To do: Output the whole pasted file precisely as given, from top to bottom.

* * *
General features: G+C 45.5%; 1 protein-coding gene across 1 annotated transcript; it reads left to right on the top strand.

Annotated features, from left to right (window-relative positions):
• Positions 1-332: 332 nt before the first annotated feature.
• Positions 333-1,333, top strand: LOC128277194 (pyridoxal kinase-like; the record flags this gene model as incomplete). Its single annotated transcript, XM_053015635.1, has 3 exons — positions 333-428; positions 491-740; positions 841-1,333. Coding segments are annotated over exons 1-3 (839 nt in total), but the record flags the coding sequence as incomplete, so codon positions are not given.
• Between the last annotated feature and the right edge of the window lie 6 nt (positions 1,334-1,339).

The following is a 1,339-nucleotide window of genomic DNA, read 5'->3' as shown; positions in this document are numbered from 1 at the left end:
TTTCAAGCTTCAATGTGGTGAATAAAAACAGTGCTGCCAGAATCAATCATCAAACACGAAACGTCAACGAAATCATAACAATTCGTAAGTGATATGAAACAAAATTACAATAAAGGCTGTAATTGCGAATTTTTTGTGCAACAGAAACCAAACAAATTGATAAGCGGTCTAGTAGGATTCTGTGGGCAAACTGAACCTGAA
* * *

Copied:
General features: G+C 45.5%; 1 protein-coding gene across 1 annotated transcript; it reads left to right on the top strand.

Annotated features, from left to right (window-relative positions):
• Positions 1-332: 332 nt before the first annotated feature.
• Positions 333-1,333, top strand: LOC128277194 (pyridoxal kinase-like; the record flags this gene model as incomplete). Its single annotated transcript, XM_053015635.1, has 3 exons — positions 333-428; positions 491-740; positions 841-1,333. Coding segments are annotated over exons 1-3 (839 nt in total), but the record flags the coding sequence as incomplete, so codon positions are not given.
• Between the last annotated feature and the right edge of the window lie 6 nt (positions 1,334-1,339).

The following is a 1,339-nucleotide window of genomic DNA, read 5'->3' as shown; positions in this document are numbered from 1 at the left end:
TTTCAAGCTTCAATGTGGTGAATAAAAACAGTGCTGCCAGAATCAATCATCAAACACGAAACGTCAACGAAATCATAACAATTCGTAAGTGATATGAAACAAAATTACAATAAAGGCTGTAATTGCGAATTTTTTGTGCAACAGAAACCAAACAAATTGATAAGCGGTCTAGTAGGATTCTGTGGGCAAACTGAACCTGAA